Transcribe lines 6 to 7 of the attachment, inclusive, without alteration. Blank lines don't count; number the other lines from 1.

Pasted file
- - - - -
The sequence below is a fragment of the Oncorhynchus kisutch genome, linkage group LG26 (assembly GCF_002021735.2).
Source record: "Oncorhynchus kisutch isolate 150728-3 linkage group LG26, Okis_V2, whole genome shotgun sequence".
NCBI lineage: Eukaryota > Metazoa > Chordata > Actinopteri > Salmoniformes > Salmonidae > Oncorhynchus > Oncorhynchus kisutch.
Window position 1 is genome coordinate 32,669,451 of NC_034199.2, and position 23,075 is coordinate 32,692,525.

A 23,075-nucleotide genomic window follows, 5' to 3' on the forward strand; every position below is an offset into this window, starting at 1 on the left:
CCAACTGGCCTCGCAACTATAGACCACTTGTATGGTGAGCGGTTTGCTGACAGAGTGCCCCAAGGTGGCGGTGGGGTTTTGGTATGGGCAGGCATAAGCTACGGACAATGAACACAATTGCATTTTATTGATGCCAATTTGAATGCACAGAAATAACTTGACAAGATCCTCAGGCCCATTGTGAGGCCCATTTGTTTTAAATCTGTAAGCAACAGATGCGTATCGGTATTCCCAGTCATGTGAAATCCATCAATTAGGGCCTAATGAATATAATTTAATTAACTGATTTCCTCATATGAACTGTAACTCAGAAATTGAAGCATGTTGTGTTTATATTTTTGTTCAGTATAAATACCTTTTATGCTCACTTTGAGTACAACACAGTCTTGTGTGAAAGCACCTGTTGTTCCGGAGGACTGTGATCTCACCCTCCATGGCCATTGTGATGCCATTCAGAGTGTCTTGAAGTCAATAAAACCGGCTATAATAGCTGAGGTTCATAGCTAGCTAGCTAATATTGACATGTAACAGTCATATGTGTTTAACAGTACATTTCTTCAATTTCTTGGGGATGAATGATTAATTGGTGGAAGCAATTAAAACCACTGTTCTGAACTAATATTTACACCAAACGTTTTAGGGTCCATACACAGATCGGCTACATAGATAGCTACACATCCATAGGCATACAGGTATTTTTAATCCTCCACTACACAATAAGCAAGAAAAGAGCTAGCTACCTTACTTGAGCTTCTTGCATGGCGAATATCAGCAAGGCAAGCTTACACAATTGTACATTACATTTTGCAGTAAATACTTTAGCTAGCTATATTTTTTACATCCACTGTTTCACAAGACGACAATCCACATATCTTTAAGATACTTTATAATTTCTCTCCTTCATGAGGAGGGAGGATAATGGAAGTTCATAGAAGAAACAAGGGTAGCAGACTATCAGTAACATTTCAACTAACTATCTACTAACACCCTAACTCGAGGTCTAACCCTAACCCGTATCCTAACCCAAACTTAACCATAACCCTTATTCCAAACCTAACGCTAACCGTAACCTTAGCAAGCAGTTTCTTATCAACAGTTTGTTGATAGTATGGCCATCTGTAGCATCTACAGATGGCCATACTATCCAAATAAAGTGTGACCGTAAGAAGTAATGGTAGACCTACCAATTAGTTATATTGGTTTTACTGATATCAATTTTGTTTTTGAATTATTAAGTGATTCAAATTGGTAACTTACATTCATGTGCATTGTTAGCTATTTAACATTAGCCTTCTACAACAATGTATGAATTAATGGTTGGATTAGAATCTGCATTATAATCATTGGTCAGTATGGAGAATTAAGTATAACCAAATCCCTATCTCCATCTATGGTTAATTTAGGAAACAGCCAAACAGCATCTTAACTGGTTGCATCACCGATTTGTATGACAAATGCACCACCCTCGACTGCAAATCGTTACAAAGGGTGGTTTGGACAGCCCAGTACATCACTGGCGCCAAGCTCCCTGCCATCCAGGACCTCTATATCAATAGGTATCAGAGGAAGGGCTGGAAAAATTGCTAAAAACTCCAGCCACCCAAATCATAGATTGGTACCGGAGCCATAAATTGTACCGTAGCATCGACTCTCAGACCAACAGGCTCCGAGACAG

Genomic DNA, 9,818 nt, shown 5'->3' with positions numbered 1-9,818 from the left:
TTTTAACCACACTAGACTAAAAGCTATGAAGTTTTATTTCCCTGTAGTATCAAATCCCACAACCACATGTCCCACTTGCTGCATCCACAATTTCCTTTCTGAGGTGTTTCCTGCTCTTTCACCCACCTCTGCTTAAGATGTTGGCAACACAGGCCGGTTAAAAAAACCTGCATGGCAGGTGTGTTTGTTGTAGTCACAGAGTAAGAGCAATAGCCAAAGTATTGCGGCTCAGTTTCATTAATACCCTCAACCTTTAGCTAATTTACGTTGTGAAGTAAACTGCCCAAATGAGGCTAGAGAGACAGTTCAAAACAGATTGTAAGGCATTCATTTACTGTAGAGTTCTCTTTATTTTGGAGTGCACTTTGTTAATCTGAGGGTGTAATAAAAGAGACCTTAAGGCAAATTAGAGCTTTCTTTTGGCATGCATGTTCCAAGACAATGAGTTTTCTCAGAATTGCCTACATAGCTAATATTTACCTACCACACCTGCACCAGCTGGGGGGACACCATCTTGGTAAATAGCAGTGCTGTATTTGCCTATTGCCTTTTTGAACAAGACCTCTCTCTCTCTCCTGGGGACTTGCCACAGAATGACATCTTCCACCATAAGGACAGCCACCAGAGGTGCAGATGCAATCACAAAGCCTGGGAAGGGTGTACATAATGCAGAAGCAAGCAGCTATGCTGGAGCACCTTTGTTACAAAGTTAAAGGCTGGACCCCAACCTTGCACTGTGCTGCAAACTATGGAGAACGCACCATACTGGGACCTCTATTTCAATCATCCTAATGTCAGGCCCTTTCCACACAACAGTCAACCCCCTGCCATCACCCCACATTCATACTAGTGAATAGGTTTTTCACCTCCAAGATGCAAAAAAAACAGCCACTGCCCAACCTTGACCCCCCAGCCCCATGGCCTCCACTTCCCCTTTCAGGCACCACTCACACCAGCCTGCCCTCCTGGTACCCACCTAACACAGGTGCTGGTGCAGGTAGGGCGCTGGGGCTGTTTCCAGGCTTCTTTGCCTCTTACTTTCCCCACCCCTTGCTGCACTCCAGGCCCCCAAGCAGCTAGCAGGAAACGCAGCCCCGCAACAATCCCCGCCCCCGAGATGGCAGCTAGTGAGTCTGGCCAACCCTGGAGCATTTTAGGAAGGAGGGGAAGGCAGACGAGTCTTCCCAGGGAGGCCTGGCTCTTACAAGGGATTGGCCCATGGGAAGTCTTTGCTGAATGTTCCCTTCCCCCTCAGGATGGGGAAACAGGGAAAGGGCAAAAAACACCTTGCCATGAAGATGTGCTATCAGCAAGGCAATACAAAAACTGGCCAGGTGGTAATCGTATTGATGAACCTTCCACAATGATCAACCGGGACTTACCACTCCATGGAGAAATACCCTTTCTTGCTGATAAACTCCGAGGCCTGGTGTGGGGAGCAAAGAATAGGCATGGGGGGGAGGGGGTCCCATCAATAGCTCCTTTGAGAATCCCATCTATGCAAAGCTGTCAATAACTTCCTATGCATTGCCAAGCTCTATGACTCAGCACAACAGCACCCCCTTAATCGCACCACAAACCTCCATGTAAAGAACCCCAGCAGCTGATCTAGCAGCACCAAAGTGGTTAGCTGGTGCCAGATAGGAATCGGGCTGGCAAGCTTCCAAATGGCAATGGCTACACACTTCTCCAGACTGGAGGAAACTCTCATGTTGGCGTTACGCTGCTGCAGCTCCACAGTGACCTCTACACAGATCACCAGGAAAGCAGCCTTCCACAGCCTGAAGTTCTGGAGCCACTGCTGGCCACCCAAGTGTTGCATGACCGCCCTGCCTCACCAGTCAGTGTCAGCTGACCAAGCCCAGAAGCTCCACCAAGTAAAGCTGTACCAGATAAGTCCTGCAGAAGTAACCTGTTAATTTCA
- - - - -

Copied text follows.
CCAACTGGCCTCGCAACTATAGACCACTTGTATGGTGAGCGGTTTGCTGACAGAGTGCCCCAAGGTGGCGGTGGGGTTTTGGTATGGGCAGGCATAAGCTACGGACAATGAACACAATTGCATTTTATTGATGCCAATTTGAATGCACAGAAATAACTTGACAAGATCCTCAGGCCCATTGTGAGGCCCATTTGTTTTAAATCTGTAAGCAACAGATGCGTATCGGTATTCCCAGTCATGTGAAATCCATCAATTAGGGCCTAATGAATATAATTTAATTAACTGATTTCCTCATATGAACTGTAACTCAGAAATTGAAGCATGTTGTGTTTATATTTTTGTTCAGTATAAATACCTTTTATGCTCACTTTGAGTACAACACAGTCTTGTGTGAAAGCACCTGTTGTTCCGGAGGACTGTGATCTCACCCTCCATGGCCATTGTGATGCCATTCAGAGTGTCTTGAAGTCAATAAAACCGGCTATAATAGCTGAGGTTCATAGCTAGCTAGCTAATATTGACATGTAACAGTCATATGTGTTTAACAGTACATTTCTTCAATTTCTTGGGGATGAATGATTAATTGGTGGAAGCAATTAAAACCACTGTTCTGAACTAATATTTACACCAAACGTTTTAGGGTCCATACACAGATCGGCTACATAGATAGCTACACATCCATAGGCATACAGGTATTTTTAATCCTCCACTACACAATAAGCAAGAAAAGAGCTAGCTACCTTACTTGAGCTTCTTGCATGGCGAATATCAGCAAGGCAAGCTTACACAATTGTACATTACATTTTGCAGTAAATACTTTAGCTAGCTATATTTTTTACATCCACTGTTTCACAAGACGACAATCCACATATCTTTAAGATACTTTATAATTTCTCTCCTTCATGAGGAGGGAGGATAATGGAAGTTCATAGAAGAAACAAGGGTAGCAGACTATCAGTAACATTTCAACTAACTATCTACTAACACCCTAACTCGAGGTCTAACCCTAACCCGTATCCTAACCCAAACTTAACCATAACCCTTATTCCAAACCTAACGCTAACCGTAACCTTAGCAAGCAGTTTCTTATCAACAGTTTGTTGATAGTATGGCCATCTGTAGCATCTACAGATGGCCATACTATCCAAATAAAGTGTGACCGTAAGAAGTAATGGTAGACCTACCAATTAGTTATATTGGTTTTACTGATATCAATTTTGTTTTTGAATTATTAAGTGATTCAAATTGGTAACTTACATTCATGTGCATTGTTAGCTATTTAACATTAGCCTTCTACAACAATGTATGAATTAATGGTTGGATTAGAATCTGCATTATAATCATTGGTCAGTATGGAGAATTAAGTATAACCAAATCCCTATCTCCATCTATGGTTAATTTAGGAAACAGCCAAACAGCATCTTAACTGGTTGCATCACCGATTTGTATGACAAATGCACCACCCTCGACTGCAAATCGTTACAAAGGGTGGTTTGGACAGCCCAGTACATCACTGGCGCCAAGCTCCCTGCCATCCAGGACCTCTATATCAATAGGTATCAGAGGAAGGGCTGGAAAAATTGCTAAAAACTCCAGCCACCCAAATCATAGATTGGTACCGGAGCCATAAATTGTACCGTAGCATCGACTCTCAGACCAACAGGCTCCGAGACAG

Genomic DNA, 9,818 nt, shown 5'->3' with positions numbered 1-9,818 from the left: